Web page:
13 Ways to Make Candidates More Comfortable During an Interview

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Welcome to Recruiter Q&A, where we pose employment-related questions to the experts and share their answers!

Today’s Question: Good companies always try to give their employees everything they need to succeed, but what about during the hiring process? What’s one thing companies can do to help make candidates feel more at ease during an interview?

These answers are provided by the Young Entrepreneur Council (YEC), an invite-only organization composed of the world’s most successful young entrepreneurs. YEC members represent nearly every industry, generate billions of dollars in revenue each year, and have created tens of thousands of jobs.

1. Let Them Know What to Expect

Tell [candidates] exactly what to expect when participating in your interview process and how they can be successful. Interviewing shouldn’t be the time to trick your candidates or grade them on things they’ve not been made aware of. This will force you to be deliberate with your process and really dial in your approach as well since all candidates will bring their A-game!

— Christopher Tarantino, Epicenter Innovation

2. Connect With and Compliment Them

During an interview, find a way to compliment or connect with the interviewee. Most applicants feel intimidated or approach interviews with a need to prove themselves. Find something on their resume to personally connect over, or, after they’ve shared an experience or anecdote, find a way to compliment them. This can help them feel at ease and confident.

— Leila Lewis, Be Inspired PR

3. Respect Their Time

Remember that every time you’re hiring, you’re meeting people who are putting themselves out there to hundreds of employers. They should respect your time, but you should also respect theirs. Don’t load free work into the interview process. Figure out what skills or traits they truly need to demonstrate and figure out the most time-effective way for them to demonstrate their talent.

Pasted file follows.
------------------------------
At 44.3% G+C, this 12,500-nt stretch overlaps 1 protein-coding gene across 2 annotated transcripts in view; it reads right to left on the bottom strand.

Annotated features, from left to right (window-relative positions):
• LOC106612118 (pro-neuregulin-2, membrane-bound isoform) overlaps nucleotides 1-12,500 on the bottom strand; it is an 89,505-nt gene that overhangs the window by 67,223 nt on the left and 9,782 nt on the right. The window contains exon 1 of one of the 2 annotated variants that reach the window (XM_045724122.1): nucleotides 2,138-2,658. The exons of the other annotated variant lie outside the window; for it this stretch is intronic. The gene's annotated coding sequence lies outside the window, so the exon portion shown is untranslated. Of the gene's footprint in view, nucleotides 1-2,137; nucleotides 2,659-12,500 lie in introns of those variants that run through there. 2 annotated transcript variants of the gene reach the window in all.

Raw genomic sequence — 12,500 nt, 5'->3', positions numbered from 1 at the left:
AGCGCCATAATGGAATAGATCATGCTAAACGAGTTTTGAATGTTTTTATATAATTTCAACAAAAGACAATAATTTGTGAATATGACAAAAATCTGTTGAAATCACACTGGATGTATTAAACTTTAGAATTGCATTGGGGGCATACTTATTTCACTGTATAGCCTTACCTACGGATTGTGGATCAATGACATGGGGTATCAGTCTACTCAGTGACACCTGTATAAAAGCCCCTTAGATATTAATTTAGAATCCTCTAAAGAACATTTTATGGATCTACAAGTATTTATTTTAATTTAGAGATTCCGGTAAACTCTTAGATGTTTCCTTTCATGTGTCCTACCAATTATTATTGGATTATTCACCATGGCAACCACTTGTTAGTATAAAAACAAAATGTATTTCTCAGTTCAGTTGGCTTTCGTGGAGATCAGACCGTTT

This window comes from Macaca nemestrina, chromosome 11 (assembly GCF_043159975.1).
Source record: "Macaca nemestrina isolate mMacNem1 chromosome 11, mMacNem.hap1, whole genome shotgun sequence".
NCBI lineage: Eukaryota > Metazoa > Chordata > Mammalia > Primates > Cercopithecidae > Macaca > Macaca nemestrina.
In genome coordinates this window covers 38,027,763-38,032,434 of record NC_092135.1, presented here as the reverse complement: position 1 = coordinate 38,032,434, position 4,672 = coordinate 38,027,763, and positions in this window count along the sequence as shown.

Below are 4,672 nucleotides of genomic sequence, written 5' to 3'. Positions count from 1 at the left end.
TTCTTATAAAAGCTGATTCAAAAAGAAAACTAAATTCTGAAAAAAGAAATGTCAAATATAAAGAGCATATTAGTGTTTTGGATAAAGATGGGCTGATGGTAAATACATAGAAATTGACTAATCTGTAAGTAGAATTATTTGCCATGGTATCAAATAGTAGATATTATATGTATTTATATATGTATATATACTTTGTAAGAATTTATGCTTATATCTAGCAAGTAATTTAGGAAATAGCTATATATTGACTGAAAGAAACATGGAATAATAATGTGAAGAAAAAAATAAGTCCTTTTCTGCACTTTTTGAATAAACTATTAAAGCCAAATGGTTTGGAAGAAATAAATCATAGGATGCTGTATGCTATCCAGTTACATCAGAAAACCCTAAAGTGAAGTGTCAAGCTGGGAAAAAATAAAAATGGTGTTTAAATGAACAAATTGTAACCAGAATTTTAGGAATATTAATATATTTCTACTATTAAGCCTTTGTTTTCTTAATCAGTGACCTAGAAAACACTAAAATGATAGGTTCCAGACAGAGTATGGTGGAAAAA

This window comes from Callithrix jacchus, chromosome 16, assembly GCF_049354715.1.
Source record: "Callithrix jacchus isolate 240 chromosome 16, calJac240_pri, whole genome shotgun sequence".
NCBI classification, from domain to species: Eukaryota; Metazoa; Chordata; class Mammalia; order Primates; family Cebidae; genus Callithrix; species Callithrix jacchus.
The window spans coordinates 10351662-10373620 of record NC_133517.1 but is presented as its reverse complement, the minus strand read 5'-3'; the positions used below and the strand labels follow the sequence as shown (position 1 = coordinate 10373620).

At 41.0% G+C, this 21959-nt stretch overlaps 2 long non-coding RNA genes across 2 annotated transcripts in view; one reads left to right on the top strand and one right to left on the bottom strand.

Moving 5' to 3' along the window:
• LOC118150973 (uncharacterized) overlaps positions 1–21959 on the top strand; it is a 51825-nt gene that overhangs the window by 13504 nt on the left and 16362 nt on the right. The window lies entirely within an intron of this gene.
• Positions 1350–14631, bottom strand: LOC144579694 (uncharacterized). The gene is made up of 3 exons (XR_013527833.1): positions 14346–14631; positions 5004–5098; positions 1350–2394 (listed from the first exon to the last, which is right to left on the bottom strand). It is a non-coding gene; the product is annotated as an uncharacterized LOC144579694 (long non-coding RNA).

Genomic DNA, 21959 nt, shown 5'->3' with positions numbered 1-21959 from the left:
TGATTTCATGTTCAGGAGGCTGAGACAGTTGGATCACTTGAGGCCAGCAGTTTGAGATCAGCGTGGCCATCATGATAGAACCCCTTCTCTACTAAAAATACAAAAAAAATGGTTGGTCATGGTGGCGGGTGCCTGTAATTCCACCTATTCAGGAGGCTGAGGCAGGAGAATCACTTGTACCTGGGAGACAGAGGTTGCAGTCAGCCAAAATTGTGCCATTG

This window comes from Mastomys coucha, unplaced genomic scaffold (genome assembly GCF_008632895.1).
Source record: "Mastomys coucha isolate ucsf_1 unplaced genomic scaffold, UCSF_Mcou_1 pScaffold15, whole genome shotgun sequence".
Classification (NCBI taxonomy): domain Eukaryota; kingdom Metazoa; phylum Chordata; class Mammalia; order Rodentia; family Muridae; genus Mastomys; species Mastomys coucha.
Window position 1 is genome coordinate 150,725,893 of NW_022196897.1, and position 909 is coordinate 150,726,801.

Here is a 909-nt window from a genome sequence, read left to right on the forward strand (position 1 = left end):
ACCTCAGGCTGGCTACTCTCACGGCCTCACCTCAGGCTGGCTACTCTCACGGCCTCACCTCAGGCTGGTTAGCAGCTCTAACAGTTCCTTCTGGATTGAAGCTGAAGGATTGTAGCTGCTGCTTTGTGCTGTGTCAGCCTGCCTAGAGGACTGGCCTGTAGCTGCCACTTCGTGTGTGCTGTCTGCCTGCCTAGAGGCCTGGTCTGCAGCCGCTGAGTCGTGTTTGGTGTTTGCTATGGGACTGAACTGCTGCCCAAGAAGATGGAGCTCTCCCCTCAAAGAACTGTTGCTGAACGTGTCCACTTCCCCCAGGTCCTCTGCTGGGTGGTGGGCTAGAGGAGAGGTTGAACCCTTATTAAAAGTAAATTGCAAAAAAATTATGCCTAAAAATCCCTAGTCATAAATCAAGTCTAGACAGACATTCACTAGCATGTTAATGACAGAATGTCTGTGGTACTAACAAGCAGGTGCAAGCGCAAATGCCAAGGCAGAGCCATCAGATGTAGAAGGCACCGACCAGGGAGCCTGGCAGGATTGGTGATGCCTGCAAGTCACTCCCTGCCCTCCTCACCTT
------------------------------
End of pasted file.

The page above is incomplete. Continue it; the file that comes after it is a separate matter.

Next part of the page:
— Tyler Bray, TK Trailer Parts

4. Make the Interview Conversational

Break the ice and make it conversational. Hiring an employee is not just hiring help you need. You are beginning a relationship. There needs to be a connection with the person whom you are potentially hiring. You would not even be interviewing them if they did not meet your qualifications, so the interview is to get to know them. It should be enjoyable for all and not an interrogation.

— Peter Boyd, PaperStreet Web Design

5. Use One Interviewer

One way companies can set prospective team members’ minds at ease during the interviewing process is to avoid the practice of using more than one interviewer. Being asked questions by more than one person at a time might seem fun to extroverts, but the more introverted prospects may feel totally stressed in these situations, and sometimes those are the candidates you value most.

— Richard Fong, ProcessingCard.com

6. Display Positive Body Language